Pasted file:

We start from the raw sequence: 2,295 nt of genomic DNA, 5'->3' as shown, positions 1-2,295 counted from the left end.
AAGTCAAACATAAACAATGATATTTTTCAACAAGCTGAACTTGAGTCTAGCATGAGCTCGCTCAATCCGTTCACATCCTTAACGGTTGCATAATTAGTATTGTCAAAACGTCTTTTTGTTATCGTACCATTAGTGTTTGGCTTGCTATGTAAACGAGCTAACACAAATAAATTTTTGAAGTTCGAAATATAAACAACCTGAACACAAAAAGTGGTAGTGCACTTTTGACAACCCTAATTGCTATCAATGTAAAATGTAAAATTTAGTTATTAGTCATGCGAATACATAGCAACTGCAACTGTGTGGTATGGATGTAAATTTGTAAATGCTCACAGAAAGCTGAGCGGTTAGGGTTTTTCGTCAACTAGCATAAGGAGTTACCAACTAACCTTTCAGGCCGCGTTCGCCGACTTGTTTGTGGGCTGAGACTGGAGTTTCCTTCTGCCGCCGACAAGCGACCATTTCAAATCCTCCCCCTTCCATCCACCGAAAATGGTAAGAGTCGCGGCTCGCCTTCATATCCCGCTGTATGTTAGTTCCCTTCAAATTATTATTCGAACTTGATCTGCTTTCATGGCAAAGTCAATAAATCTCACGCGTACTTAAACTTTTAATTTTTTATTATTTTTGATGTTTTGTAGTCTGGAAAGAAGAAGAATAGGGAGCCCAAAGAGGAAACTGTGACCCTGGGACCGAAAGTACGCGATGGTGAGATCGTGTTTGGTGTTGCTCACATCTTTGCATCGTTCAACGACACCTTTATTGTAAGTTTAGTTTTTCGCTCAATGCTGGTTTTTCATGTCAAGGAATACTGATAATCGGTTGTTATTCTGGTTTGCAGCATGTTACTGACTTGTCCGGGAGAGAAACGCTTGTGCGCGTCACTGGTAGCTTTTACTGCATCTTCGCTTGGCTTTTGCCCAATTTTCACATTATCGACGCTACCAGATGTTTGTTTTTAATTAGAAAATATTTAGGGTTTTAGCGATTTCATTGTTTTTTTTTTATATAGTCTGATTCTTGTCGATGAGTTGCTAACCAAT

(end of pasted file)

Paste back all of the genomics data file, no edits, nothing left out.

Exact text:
We start from the raw sequence: 2,295 nt of genomic DNA, 5'->3' as shown, positions 1-2,295 counted from the left end.
AAGTCAAACATAAACAATGATATTTTTCAACAAGCTGAACTTGAGTCTAGCATGAGCTCGCTCAATCCGTTCACATCCTTAACGGTTGCATAATTAGTATTGTCAAAACGTCTTTTTGTTATCGTACCATTAGTGTTTGGCTTGCTATGTAAACGAGCTAACACAAATAAATTTTTGAAGTTCGAAATATAAACAACCTGAACACAAAAAGTGGTAGTGCACTTTTGACAACCCTAATTGCTATCAATGTAAAATGTAAAATTTAGTTATTAGTCATGCGAATACATAGCAACTGCAACTGTGTGGTATGGATGTAAATTTGTAAATGCTCACAGAAAGCTGAGCGGTTAGGGTTTTTCGTCAACTAGCATAAGGAGTTACCAACTAACCTTTCAGGCCGCGTTCGCCGACTTGTTTGTGGGCTGAGACTGGAGTTTCCTTCTGCCGCCGACAAGCGACCATTTCAAATCCTCCCCCTTCCATCCACCGAAAATGGTAAGAGTCGCGGCTCGCCTTCATATCCCGCTGTATGTTAGTTCCCTTCAAATTATTATTCGAACTTGATCTGCTTTCATGGCAAAGTCAATAAATCTCACGCGTACTTAAACTTTTAATTTTTTATTATTTTTGATGTTTTGTAGTCTGGAAAGAAGAAGAATAGGGAGCCCAAAGAGGAAACTGTGACCCTGGGACCGAAAGTACGCGATGGTGAGATCGTGTTTGGTGTTGCTCACATCTTTGCATCGTTCAACGACACCTTTATTGTAAGTTTAGTTTTTCGCTCAATGCTGGTTTTTCATGTCAAGGAATACTGATAATCGGTTGTTATTCTGGTTTGCAGCATGTTACTGACTTGTCCGGGAGAGAAACGCTTGTGCGCGTCACTGGTAGCTTTTACTGCATCTTCGCTTGGCTTTTGCCCAATTTTCACATTATCGACGCTACCAGATGTTTGTTTTTAATTAGAAAATATTTAGGGTTTTAGCGATTTCATTGTTTTTTTTTTATATAGTCTGATTCTTGTCGATGAGTTGCTAACCAAT